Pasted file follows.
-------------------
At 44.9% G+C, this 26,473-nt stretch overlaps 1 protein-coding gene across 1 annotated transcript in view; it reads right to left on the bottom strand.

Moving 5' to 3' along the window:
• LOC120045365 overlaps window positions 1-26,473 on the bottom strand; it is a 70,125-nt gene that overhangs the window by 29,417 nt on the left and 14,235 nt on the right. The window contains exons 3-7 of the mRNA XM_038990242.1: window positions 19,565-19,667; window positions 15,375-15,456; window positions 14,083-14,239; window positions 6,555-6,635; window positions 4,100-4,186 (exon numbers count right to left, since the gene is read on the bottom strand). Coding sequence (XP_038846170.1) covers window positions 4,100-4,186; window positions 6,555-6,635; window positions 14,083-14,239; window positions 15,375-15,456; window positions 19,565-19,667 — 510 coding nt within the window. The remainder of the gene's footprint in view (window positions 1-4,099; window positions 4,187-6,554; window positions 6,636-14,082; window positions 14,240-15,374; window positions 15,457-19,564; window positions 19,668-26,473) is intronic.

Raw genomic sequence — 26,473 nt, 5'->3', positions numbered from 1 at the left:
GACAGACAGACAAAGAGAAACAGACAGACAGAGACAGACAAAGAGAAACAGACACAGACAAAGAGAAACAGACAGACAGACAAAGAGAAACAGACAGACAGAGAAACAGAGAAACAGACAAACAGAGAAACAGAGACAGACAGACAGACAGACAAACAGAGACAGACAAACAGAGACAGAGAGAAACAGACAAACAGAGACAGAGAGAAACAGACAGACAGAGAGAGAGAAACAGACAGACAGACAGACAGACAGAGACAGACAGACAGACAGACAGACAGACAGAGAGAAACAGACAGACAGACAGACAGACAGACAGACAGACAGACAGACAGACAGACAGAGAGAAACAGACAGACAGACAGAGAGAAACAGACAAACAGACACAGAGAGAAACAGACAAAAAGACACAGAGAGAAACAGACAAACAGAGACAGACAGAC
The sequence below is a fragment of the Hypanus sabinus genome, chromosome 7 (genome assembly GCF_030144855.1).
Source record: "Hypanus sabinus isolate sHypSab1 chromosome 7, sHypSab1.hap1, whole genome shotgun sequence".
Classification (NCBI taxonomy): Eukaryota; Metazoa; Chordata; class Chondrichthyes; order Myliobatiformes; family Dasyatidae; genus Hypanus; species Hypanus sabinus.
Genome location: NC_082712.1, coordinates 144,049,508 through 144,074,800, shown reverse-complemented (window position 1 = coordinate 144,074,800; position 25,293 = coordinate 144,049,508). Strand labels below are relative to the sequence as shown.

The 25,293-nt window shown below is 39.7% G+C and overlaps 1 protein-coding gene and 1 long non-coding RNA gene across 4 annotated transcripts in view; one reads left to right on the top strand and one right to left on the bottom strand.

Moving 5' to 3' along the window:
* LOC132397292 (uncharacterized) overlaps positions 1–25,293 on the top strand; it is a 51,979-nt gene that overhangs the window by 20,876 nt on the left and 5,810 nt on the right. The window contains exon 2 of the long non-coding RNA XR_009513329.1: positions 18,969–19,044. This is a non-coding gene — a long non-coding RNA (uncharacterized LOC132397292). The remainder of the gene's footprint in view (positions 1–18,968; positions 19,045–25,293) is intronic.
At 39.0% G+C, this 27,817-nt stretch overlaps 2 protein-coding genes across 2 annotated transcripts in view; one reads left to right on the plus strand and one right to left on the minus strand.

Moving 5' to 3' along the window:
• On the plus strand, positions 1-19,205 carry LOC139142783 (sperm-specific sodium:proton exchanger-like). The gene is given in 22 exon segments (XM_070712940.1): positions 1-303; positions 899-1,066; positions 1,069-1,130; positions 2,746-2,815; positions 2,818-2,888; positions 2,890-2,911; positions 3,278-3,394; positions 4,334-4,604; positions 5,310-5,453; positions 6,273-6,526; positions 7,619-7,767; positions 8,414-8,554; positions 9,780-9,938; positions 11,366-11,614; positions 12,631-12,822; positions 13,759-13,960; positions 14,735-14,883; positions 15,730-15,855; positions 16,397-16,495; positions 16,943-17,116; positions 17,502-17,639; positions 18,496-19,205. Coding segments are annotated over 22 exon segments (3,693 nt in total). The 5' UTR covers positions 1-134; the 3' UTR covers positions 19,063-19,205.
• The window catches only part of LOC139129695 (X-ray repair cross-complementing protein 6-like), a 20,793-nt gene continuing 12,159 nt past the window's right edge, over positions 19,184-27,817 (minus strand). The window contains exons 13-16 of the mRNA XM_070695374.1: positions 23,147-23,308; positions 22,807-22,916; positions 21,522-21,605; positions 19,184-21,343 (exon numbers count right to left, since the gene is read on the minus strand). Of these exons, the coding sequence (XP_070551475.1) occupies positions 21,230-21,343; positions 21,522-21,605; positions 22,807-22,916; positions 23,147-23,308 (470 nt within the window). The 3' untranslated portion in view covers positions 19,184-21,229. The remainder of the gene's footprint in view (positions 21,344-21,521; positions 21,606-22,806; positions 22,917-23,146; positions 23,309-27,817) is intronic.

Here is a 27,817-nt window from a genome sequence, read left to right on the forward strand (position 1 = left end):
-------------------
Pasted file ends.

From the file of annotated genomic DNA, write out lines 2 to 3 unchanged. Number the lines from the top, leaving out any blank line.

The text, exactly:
Moving 5' to 3' along the window:
• LOC120045365 overlaps window positions 1-26,473 on the bottom strand; it is a 70,125-nt gene that overhangs the window by 29,417 nt on the left and 14,235 nt on the right. The window contains exons 3-7 of the mRNA XM_038990242.1: window positions 19,565-19,667; window positions 15,375-15,456; window positions 14,083-14,239; window positions 6,555-6,635; window positions 4,100-4,186 (exon numbers count right to left, since the gene is read on the bottom strand). Coding sequence (XP_038846170.1) covers window positions 4,100-4,186; window positions 6,555-6,635; window positions 14,083-14,239; window positions 15,375-15,456; window positions 19,565-19,667 — 510 coding nt within the window. The remainder of the gene's footprint in view (window positions 1-4,099; window positions 4,187-6,554; window positions 6,636-14,082; window positions 14,240-15,374; window positions 15,457-19,564; window positions 19,668-26,473) is intronic.